Who doesn’t love a good story? Savannah’s rich history lends itself to legends and tall tales, and several important writers have called Savannah home, including Flannery O’Connor, Conrad Aiken and John Berendt (for a time, at least).
Don’t just read about Savannah’s literary history – immerse yourself by pairing some of the city’s most important sights with her most delicious bites.
A Day (or Two) in Literary Savannah
Start out the day with breakfast at Clary’s Café, featured in John Berendt’s bestselling 1994 true-crime book, Midnight in the Garden of Good and Evil, and fill up on a hearty southern breakfast. Then, walk off those grits and biscuits by strolling to the Mercer-Williams House. The home, designed by songwriter Johnny Mercer’s great grandfather and made (in)famous by Berendt’s book, has a rich and tangled history. Although construction began in 1860, the Civil War delayed its completion until 1869. According to local lore, Union soldiers appropriated construction materials to build shelters during their occupation of Savannah.
Pro tip: Avoid asking tour guides questions about Jim Williams or the events of Berendt’s book. Guides strictly focus on art, architecture and antiques, although the tour is far from dull.
Next, head to Flannery O’Connor’s childhood home, a seven minute walk from the Mercer-William’s house, O’Connor’s childhood home provides a glimpse into the writer’s formative years. Visitors enjoy a guided tour that emphasizes early influences, and the home’s original furnishings are well-preserved.
Pro tip: The house is open to the public free of charge on Saturday and Sunday afternoons.
After your visit, pop into Back in the Day Bakery for the best baked goods in Savannah and a dose of classic American kitsch. Grab a cupcake or a serving of the excellent blueberry hand pie and reread one of O’Connor’s classic short stories to transport your mind to a bygone era.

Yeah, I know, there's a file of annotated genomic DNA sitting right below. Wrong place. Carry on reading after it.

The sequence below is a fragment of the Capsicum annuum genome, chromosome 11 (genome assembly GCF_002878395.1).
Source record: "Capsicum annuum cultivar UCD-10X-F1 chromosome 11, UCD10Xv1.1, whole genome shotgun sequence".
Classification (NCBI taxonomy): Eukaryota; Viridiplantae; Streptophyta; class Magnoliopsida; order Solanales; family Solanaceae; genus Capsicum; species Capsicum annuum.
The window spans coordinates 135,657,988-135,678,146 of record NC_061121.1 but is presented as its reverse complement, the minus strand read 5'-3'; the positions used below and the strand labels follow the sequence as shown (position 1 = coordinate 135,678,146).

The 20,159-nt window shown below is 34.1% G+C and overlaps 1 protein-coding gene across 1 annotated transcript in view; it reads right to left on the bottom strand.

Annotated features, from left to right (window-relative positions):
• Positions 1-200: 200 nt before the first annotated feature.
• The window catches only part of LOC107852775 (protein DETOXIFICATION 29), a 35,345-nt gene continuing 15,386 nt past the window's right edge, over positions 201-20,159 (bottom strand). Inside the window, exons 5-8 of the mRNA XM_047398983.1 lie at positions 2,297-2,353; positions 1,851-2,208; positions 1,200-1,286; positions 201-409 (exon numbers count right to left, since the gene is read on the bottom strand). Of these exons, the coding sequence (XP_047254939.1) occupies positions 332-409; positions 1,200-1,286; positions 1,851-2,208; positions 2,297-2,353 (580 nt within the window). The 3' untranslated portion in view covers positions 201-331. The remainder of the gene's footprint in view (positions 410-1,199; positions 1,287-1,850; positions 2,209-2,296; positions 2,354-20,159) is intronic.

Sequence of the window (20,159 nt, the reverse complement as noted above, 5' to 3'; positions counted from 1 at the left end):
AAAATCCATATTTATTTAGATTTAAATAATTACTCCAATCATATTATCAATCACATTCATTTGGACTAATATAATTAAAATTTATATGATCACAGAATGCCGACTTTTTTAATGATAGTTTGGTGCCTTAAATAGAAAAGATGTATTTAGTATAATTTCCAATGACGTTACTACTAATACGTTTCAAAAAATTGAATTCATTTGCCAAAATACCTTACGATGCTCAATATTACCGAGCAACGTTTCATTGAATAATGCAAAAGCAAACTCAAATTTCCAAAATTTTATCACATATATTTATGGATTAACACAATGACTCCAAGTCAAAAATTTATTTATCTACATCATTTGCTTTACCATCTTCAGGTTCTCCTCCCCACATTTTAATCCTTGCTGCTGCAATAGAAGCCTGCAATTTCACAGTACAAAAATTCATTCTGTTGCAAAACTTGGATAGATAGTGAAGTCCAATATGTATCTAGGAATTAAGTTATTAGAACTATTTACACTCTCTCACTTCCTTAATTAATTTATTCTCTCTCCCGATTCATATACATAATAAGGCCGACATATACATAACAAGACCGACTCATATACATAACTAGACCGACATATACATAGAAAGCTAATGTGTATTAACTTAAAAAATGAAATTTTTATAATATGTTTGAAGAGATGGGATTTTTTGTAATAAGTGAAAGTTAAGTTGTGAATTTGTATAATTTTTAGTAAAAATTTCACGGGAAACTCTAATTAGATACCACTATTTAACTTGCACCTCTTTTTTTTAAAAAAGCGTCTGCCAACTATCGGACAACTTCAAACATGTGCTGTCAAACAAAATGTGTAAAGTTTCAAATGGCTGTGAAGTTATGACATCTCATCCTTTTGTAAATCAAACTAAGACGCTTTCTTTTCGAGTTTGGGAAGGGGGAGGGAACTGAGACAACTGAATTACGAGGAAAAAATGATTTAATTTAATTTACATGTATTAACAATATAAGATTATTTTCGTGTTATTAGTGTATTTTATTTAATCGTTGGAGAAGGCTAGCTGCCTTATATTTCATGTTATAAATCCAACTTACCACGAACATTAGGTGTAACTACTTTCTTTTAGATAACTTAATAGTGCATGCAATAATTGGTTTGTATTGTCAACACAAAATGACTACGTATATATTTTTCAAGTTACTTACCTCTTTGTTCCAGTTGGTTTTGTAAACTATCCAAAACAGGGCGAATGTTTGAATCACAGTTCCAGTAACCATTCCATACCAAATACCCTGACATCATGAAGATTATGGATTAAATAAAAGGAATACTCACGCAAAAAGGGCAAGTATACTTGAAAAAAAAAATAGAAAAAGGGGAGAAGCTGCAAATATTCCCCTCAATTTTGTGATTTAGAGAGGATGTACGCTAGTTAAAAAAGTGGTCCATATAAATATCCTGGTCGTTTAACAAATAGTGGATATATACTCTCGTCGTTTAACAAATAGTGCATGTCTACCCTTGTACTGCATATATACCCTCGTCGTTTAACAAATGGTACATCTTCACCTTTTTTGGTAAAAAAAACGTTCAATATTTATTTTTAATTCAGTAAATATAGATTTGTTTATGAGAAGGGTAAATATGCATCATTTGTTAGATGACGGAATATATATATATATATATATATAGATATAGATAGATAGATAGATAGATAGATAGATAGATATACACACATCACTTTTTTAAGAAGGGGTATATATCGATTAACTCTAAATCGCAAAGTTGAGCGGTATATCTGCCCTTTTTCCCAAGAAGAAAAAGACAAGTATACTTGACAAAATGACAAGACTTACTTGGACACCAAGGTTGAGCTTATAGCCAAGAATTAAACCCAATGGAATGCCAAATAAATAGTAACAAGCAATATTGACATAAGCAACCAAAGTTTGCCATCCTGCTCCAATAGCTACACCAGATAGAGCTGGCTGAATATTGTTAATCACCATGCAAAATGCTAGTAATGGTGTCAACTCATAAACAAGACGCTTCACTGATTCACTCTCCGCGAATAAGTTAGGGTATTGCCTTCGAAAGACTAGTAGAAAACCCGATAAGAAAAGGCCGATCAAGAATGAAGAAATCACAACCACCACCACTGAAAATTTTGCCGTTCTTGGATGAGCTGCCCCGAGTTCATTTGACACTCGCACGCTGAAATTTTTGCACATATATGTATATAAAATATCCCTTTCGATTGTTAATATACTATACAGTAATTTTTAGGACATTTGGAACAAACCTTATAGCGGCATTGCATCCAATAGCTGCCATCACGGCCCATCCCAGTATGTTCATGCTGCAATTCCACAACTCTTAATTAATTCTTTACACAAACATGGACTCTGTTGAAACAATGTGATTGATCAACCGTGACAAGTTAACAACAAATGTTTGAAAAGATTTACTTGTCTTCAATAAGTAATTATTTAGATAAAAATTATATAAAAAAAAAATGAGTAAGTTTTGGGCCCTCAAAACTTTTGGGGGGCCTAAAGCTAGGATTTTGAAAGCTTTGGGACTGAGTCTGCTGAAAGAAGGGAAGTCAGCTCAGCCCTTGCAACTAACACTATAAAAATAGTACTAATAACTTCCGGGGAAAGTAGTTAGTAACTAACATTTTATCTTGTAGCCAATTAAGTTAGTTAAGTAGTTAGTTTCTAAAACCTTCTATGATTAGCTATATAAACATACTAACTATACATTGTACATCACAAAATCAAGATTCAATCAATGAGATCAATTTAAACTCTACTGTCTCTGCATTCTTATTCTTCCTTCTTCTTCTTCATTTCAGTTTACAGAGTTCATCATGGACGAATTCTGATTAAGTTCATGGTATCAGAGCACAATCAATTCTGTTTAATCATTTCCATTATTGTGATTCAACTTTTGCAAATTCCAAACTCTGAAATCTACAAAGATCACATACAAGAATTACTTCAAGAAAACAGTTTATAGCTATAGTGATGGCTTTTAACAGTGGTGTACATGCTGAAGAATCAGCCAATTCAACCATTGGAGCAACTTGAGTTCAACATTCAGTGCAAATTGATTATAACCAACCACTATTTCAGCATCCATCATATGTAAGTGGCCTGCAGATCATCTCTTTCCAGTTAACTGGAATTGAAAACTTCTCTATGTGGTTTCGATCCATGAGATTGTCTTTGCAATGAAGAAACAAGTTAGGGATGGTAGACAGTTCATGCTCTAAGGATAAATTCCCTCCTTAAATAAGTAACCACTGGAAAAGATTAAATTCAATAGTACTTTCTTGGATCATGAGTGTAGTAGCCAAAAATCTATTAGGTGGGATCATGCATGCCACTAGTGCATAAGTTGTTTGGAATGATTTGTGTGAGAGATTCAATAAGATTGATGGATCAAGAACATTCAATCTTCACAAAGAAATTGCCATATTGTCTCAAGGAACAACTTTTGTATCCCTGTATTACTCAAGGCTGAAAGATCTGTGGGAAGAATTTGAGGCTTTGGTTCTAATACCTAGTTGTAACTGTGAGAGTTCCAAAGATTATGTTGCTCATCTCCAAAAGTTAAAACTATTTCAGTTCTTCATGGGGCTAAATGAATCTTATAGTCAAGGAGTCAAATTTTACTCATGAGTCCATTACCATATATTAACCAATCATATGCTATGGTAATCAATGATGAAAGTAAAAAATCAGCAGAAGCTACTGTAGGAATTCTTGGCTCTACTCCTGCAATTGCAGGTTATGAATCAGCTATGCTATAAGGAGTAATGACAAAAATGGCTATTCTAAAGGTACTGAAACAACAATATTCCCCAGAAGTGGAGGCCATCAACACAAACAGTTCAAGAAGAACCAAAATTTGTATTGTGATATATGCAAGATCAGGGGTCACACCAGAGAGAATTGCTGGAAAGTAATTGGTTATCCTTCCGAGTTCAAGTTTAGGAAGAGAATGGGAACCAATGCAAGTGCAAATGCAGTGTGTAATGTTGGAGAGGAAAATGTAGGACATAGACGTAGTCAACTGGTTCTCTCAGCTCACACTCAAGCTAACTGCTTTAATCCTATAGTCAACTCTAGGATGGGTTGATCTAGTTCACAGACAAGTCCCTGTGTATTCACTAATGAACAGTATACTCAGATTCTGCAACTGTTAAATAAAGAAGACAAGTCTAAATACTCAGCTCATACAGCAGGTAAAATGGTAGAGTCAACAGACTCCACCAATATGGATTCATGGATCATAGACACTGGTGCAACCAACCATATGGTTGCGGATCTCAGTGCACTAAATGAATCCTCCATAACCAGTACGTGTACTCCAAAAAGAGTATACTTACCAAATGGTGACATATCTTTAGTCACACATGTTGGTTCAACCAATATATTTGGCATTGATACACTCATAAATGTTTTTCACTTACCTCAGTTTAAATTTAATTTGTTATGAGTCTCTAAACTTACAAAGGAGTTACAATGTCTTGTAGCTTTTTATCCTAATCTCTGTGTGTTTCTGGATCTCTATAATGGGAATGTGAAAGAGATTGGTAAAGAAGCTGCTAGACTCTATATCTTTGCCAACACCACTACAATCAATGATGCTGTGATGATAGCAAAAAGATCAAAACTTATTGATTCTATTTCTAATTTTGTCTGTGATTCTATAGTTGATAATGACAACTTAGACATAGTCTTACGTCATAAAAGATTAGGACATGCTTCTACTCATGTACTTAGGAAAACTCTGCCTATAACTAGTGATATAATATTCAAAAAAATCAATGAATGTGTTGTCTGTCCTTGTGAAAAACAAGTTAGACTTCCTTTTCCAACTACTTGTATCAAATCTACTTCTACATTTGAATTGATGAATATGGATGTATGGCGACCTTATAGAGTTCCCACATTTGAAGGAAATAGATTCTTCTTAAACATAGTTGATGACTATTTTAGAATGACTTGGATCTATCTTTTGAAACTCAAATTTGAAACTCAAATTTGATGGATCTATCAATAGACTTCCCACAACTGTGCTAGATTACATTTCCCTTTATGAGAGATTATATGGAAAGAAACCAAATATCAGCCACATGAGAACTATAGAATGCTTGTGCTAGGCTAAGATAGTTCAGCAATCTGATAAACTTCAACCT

Pro tip: Pick up an anthology of Flannery O’Connor’s work at E. Shaver Booksellers and browse the huge selection of local and regional works. Keep an eye out for books about Savannah’s haunted history (you’ll be spoiled with choices).
Next, venture outside of the historic district for a visit to Bonaventure Cemetery, the final resting place of Pulitzer Prize winning author, Conrad Aiken. Legend suggests that Aiken requested a bench for a tombstone so that poetry lovers could stop to enjoy a drink.
Pro tip: Although the Midnight in the Garden of Good and Evil would lead visitors to believe that Bonaventure Cemetery is open at night, it closes at 5:00 PM.
Finish your day of literary time travel with classic Southern cuisine in one of Savannah’s most beautiful historic buildings, The Olde Pink House. The grand dame of fine dining in Savannah was built in 1771, and the home-turned-restaurant has the rare distinction of surviving the fire of 1796. Diners are provided with a history of the property along with the menu, and the haunted history of the property is the focus of many local ghost stories.
Pro tip: No matter which room you are seated in for dinner, be sure to take a stroll through all of the dining rooms. End the evening with a nightcap in the tavern downstairs.